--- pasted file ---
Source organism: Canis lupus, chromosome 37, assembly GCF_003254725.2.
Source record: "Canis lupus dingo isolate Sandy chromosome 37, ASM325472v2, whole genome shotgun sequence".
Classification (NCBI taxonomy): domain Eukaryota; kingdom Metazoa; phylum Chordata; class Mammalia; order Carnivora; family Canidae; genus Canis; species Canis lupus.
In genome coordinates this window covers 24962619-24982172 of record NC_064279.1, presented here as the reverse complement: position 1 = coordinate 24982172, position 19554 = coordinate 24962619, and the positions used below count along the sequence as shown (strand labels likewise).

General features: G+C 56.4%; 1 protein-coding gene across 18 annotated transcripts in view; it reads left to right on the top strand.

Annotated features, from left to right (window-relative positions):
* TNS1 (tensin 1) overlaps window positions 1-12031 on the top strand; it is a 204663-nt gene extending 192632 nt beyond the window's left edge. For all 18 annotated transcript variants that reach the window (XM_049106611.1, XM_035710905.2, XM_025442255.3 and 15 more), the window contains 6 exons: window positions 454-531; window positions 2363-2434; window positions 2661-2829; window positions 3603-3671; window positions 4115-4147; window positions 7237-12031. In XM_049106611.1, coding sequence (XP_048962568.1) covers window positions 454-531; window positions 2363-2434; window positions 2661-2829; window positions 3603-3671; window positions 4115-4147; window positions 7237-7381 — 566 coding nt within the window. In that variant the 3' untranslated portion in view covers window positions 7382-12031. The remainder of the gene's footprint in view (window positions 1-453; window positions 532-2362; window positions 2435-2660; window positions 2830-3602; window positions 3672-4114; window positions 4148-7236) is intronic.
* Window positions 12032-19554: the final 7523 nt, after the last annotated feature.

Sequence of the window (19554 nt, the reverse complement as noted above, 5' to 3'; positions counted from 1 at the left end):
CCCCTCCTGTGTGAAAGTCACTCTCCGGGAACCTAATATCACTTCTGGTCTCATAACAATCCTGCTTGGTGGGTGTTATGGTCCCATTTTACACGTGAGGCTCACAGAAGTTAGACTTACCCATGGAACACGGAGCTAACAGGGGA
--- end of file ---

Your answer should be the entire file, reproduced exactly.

Source organism: Canis lupus, chromosome 37, assembly GCF_003254725.2.
Source record: "Canis lupus dingo isolate Sandy chromosome 37, ASM325472v2, whole genome shotgun sequence".
Classification (NCBI taxonomy): domain Eukaryota; kingdom Metazoa; phylum Chordata; class Mammalia; order Carnivora; family Canidae; genus Canis; species Canis lupus.
In genome coordinates this window covers 24962619-24982172 of record NC_064279.1, presented here as the reverse complement: position 1 = coordinate 24982172, position 19554 = coordinate 24962619, and the positions used below count along the sequence as shown (strand labels likewise).

General features: G+C 56.4%; 1 protein-coding gene across 18 annotated transcripts in view; it reads left to right on the top strand.

Annotated features, from left to right (window-relative positions):
* TNS1 (tensin 1) overlaps window positions 1-12031 on the top strand; it is a 204663-nt gene extending 192632 nt beyond the window's left edge. For all 18 annotated transcript variants that reach the window (XM_049106611.1, XM_035710905.2, XM_025442255.3 and 15 more), the window contains 6 exons: window positions 454-531; window positions 2363-2434; window positions 2661-2829; window positions 3603-3671; window positions 4115-4147; window positions 7237-12031. In XM_049106611.1, coding sequence (XP_048962568.1) covers window positions 454-531; window positions 2363-2434; window positions 2661-2829; window positions 3603-3671; window positions 4115-4147; window positions 7237-7381 — 566 coding nt within the window. In that variant the 3' untranslated portion in view covers window positions 7382-12031. The remainder of the gene's footprint in view (window positions 1-453; window positions 532-2362; window positions 2435-2660; window positions 2830-3602; window positions 3672-4114; window positions 4148-7236) is intronic.
* Window positions 12032-19554: the final 7523 nt, after the last annotated feature.

Sequence of the window (19554 nt, the reverse complement as noted above, 5' to 3'; positions counted from 1 at the left end):
CCCCTCCTGTGTGAAAGTCACTCTCCGGGAACCTAATATCACTTCTGGTCTCATAACAATCCTGCTTGGTGGGTGTTATGGTCCCATTTTACACGTGAGGCTCACAGAAGTTAGACTTACCCATGGAACACGGAGCTAACAGGGGA